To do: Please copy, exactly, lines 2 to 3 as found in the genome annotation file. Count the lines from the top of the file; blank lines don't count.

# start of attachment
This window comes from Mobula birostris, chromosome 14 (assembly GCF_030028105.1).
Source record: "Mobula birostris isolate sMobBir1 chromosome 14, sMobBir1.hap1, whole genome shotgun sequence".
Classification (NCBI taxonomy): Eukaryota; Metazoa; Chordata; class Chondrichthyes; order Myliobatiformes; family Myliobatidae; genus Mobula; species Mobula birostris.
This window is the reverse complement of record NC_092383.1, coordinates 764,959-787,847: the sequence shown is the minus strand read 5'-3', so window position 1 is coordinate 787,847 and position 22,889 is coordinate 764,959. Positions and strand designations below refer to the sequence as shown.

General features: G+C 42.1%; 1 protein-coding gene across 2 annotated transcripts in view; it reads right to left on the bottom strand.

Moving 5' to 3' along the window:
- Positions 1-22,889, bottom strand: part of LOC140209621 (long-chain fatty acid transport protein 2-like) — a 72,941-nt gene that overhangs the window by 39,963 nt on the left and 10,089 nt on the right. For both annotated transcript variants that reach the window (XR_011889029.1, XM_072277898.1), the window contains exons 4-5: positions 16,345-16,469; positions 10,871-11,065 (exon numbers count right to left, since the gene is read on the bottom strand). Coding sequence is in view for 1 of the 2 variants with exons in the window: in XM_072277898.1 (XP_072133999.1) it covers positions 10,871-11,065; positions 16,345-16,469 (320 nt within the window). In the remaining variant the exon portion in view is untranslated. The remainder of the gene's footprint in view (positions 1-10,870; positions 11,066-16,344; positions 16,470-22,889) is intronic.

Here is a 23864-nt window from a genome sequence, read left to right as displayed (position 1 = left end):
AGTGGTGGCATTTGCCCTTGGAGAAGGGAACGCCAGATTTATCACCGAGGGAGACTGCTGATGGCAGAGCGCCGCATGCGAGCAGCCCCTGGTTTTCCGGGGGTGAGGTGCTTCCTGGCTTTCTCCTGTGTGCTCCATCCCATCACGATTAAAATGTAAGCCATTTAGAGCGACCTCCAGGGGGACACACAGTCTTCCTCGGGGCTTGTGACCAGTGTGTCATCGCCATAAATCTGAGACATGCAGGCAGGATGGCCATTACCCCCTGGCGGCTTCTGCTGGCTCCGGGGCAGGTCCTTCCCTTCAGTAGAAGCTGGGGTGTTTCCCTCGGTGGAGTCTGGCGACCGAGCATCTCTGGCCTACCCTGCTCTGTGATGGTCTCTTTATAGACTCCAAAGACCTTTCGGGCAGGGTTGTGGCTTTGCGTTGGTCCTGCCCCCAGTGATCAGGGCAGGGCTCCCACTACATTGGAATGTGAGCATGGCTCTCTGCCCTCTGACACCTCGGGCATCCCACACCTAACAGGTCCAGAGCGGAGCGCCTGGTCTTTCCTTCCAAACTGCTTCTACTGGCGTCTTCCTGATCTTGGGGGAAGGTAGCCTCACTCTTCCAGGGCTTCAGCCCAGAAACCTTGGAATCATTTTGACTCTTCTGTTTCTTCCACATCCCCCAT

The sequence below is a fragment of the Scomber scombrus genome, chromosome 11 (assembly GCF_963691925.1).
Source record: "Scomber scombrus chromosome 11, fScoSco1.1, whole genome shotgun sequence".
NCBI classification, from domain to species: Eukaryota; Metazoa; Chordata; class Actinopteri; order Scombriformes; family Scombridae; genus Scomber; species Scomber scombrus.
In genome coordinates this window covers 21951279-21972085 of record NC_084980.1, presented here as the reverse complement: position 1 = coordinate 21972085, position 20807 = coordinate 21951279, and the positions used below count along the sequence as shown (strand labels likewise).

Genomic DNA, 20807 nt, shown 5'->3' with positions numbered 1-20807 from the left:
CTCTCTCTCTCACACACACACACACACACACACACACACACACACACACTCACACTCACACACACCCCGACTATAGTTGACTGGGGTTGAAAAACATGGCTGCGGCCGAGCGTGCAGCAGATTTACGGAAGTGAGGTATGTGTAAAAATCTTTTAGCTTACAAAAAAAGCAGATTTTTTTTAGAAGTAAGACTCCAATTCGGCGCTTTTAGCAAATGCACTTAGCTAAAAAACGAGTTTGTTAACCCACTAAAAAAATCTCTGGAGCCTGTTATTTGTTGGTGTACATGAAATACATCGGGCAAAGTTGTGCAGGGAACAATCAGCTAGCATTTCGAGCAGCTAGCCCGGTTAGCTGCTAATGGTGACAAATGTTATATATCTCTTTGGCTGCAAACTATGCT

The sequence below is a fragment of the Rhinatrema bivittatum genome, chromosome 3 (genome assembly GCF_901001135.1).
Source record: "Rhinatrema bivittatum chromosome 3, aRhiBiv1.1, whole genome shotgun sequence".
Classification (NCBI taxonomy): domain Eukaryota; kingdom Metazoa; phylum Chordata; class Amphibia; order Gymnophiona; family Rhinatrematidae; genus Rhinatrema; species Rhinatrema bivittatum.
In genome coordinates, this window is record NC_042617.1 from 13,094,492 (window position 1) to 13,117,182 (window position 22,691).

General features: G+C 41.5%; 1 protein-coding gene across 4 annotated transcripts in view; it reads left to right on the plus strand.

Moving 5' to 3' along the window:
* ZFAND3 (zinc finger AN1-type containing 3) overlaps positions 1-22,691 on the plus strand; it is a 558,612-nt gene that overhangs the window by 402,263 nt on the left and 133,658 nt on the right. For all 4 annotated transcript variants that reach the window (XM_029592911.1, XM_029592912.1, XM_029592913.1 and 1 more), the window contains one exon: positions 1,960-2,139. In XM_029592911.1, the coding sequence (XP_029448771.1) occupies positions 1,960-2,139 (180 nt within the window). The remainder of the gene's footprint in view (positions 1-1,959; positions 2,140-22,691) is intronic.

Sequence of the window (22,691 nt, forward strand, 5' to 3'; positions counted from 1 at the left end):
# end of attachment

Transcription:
Source record: "Mobula birostris isolate sMobBir1 chromosome 14, sMobBir1.hap1, whole genome shotgun sequence".
Classification (NCBI taxonomy): Eukaryota; Metazoa; Chordata; class Chondrichthyes; order Myliobatiformes; family Myliobatidae; genus Mobula; species Mobula birostris.